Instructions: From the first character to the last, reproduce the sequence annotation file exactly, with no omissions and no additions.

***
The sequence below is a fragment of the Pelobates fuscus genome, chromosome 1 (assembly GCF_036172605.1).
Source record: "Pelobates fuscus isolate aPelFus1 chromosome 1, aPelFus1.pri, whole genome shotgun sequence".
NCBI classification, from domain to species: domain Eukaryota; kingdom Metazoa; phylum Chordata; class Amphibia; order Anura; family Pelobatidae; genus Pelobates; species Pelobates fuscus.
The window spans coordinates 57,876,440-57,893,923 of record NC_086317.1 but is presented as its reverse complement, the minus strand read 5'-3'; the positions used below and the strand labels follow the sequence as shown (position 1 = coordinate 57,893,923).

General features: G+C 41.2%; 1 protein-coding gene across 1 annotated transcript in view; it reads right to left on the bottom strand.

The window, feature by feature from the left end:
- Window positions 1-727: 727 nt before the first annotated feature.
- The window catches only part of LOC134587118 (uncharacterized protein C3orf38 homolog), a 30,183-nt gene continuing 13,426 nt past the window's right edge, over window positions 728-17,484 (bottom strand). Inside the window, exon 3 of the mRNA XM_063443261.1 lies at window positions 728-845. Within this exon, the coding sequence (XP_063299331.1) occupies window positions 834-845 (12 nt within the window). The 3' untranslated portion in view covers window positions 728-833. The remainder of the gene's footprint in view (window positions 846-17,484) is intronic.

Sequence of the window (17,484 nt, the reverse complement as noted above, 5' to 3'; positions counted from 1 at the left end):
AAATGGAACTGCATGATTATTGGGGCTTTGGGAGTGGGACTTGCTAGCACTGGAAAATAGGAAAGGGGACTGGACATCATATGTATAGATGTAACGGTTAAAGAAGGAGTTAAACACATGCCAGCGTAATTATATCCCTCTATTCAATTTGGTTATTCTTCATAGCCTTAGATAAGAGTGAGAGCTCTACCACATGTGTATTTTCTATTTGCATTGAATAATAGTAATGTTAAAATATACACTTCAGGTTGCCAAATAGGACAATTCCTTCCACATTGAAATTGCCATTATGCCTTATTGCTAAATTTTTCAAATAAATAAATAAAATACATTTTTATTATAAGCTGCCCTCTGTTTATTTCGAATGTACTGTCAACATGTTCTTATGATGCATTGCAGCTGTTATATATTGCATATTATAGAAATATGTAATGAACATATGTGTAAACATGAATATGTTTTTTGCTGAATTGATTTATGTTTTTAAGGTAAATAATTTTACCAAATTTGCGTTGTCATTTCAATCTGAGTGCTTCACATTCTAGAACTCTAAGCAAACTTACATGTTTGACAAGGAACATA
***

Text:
The sequence below is a fragment of the Pelobates fuscus genome, chromosome 1 (assembly GCF_036172605.1).
Source record: "Pelobates fuscus isolate aPelFus1 chromosome 1, aPelFus1.pri, whole genome shotgun sequence".
NCBI classification, from domain to species: domain Eukaryota; kingdom Metazoa; phylum Chordata; class Amphibia; order Anura; family Pelobatidae; genus Pelobates; species Pelobates fuscus.
The window spans coordinates 57,876,440-57,893,923 of record NC_086317.1 but is presented as its reverse complement, the minus strand read 5'-3'; the positions used below and the strand labels follow the sequence as shown (position 1 = coordinate 57,893,923).

General features: G+C 41.2%; 1 protein-coding gene across 1 annotated transcript in view; it reads right to left on the bottom strand.

The window, feature by feature from the left end:
- Window positions 1-727: 727 nt before the first annotated feature.
- The window catches only part of LOC134587118 (uncharacterized protein C3orf38 homolog), a 30,183-nt gene continuing 13,426 nt past the window's right edge, over window positions 728-17,484 (bottom strand). Inside the window, exon 3 of the mRNA XM_063443261.1 lies at window positions 728-845. Within this exon, the coding sequence (XP_063299331.1) occupies window positions 834-845 (12 nt within the window). The 3' untranslated portion in view covers window positions 728-833. The remainder of the gene's footprint in view (window positions 846-17,484) is intronic.

Sequence of the window (17,484 nt, the reverse complement as noted above, 5' to 3'; positions counted from 1 at the left end):
AAATGGAACTGCATGATTATTGGGGCTTTGGGAGTGGGACTTGCTAGCACTGGAAAATAGGAAAGGGGACTGGACATCATATGTATAGATGTAACGGTTAAAGAAGGAGTTAAACACATGCCAGCGTAATTATATCCCTCTATTCAATTTGGTTATTCTTCATAGCCTTAGATAAGAGTGAGAGCTCTACCACATGTGTATTTTCTATTTGCATTGAATAATAGTAATGTTAAAATATACACTTCAGGTTGCCAAATAGGACAATTCCTTCCACATTGAAATTGCCATTATGCCTTATTGCTAAATTTTTCAAATAAATAAATAAAATACATTTTTATTATAAGCTGCCCTCTGTTTATTTCGAATGTACTGTCAACATGTTCTTATGATGCATTGCAGCTGTTATATATTGCATATTATAGAAATATGTAATGAACATATGTGTAAACATGAATATGTTTTTTGCTGAATTGATTTATGTTTTTAAGGTAAATAATTTTACCAAATTTGCGTTGTCATTTCAATCTGAGTGCTTCACATTCTAGAACTCTAAGCAAACTTACATGTTTGACAAGGAACATA